(CNN) -- A Western security contractor was brutally assaulted in southern Iraq this week by a Shiite mob after he reportedly insulted their sect of Islam.
A 10-minute video circulating on social media sites showed an angry mob of men carrying metal rods, a pickax and other sharp objects attacking the car the man was in, smashing the glass and dragging him out.
More than a dozen men are seen beating the man, who pleaded for the attackers to stop as blood streamed down his face. The security contractor's condition was unclear on Wednesday.
According to local media reports, the man was identified as a British security consultant from the UK-based private security firm G4S contracted by the oil services company Schlumberger at Iraq's Rumeilah oil field, the country's largest.
The man reportedly tore down flags with the images of two of Shiite Islam's most revered imams -- Imam Ali and Imam Hussein -- that Iraqi staff had placed on a company car on Monday.
The security contractor appeared to be wearing a G4S T-shirt in the video.
Neither G4S nor Schlumberger has responded to CNN's requests for comment on the incident.
Among the attackers were Iraqi guards from the Canada-based security company Garda World, which has an office in the United States.
A spokesman for Garda World confirmed to CNN that some of its employees were involved in the incident.
"Garda World employees were not involved in the initial incident," Joe Gavaghan, a company spokesman, told CNN on Wednesday. "But during subsequent disturbance a small number of local national employees took part."
Gavaghan said Garda World was working with "the client" and local authorities to investigate the incident.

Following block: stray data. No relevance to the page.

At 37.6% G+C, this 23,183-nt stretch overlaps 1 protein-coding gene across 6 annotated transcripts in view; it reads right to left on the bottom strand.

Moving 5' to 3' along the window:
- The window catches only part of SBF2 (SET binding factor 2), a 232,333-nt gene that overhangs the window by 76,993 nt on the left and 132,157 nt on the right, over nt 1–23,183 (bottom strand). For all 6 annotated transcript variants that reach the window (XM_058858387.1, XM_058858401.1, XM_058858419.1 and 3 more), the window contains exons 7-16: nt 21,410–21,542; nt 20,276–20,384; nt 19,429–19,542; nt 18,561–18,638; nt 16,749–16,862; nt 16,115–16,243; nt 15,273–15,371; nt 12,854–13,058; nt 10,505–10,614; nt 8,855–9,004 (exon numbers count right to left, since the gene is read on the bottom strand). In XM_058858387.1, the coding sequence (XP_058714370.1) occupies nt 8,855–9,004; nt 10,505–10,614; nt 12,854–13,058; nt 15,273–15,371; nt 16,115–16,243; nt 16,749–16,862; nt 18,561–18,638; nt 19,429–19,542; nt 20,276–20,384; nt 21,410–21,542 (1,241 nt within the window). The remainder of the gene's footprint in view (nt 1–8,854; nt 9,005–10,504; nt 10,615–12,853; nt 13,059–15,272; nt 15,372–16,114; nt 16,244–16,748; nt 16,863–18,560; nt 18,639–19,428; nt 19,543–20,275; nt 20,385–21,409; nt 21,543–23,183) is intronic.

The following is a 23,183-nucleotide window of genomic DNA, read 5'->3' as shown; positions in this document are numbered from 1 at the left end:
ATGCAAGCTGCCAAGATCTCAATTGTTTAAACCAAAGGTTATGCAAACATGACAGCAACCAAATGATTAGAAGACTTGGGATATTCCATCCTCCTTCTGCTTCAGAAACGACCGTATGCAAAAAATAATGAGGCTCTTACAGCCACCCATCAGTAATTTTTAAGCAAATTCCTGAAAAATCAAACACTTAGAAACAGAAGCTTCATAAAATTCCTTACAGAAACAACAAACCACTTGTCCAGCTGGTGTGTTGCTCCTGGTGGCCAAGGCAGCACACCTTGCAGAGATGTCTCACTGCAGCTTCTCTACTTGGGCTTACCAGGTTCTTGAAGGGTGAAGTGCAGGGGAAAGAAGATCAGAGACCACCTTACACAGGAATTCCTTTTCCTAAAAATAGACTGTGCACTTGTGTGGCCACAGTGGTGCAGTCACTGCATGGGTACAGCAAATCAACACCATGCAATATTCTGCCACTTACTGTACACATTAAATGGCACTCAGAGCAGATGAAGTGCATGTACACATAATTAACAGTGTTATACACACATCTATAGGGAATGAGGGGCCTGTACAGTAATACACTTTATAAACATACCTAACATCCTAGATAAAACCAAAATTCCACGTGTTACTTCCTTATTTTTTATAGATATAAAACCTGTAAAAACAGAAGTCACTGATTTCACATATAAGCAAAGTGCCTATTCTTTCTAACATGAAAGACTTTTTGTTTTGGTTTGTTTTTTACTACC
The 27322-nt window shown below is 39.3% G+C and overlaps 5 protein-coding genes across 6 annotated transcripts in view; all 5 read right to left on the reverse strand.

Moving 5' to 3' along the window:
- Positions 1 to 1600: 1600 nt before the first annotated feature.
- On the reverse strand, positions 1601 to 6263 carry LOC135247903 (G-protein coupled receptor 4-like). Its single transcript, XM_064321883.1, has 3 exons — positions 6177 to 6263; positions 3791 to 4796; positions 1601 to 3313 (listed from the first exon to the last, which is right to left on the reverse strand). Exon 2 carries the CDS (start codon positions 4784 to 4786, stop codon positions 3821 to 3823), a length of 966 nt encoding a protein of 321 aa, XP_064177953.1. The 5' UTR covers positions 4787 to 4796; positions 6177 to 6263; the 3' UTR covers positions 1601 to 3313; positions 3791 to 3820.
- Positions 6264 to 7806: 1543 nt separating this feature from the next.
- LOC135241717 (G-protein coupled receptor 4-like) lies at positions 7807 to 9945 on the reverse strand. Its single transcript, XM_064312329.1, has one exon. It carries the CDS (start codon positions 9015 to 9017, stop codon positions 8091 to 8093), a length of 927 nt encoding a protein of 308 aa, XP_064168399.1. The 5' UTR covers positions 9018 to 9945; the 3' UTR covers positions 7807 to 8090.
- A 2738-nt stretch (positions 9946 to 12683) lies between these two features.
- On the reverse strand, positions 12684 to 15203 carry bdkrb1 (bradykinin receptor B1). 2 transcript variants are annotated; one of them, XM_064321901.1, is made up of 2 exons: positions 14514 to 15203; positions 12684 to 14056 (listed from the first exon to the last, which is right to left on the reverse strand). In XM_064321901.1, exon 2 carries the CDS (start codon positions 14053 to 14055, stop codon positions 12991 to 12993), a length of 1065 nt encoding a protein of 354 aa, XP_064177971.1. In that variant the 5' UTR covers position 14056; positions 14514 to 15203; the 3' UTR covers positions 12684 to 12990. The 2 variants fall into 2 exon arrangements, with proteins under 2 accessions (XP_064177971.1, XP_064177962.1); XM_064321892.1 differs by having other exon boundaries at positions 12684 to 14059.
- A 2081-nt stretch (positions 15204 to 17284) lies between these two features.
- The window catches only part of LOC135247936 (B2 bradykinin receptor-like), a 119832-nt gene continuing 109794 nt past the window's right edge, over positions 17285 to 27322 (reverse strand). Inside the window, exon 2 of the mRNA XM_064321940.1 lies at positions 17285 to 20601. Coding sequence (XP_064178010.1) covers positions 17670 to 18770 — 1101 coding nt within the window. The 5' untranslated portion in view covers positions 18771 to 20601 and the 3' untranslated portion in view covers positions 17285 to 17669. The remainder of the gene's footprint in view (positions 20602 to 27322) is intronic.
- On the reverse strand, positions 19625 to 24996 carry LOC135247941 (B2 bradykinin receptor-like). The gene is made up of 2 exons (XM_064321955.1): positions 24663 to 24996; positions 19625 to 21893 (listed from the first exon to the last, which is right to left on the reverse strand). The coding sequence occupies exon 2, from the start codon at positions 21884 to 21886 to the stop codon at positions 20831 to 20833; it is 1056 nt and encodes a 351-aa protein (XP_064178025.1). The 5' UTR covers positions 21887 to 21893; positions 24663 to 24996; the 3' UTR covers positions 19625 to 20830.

"We take this issue seriously and are well aware of cultural sensitivities ... We do not tolerate inappropriate behavior," he said.
A number of Iraqi men, including Garda World guards, are seen later in the video trying to stop the assault by the mob that at times chanted Shiite slogans.
Amid the chaos at the end of the video, a member of the Iraqi security forces appears on the scene as the man was dragged away before the clip ended.
The British Foreign Office told CNN on Wednesday they were aware of "an incident" and "are providing consular assistance."
According to a statement by the Basra local government, Gov. Majed al-Nasrawi met with senior local security and oil officials on Tuesday about the incident.
In that meeting, according to the statement, the governor stated that religious symbols are a "red line that cannot be crossed."
While rejecting what they described as "violations," local officials called on all parties to "resort to logic and wisdom and allow the security forces and the judiciary to take their natural course in this case," the statement said.
The incident took place as Shiite Muslims prepare to observe Ashura, one of the holiest days in the Shiite calendar marking the death of Imam Hussain, a 7th century imam and the grandson of the Prophet Mohammed.
For decades under Saddam Hussein and his Sunni Arab dominated regime, the Shiite majority in Iraq were banned from practicing their religious rituals.
Over the past decade since the fall of the regime, Shiite banners and flags with the images of Shiite figures have become more visible in Shiite-dominated areas of the country.
CNN's Ashleigh Cowie in London and Salma Abdelaziz in Atlanta contributed to this report.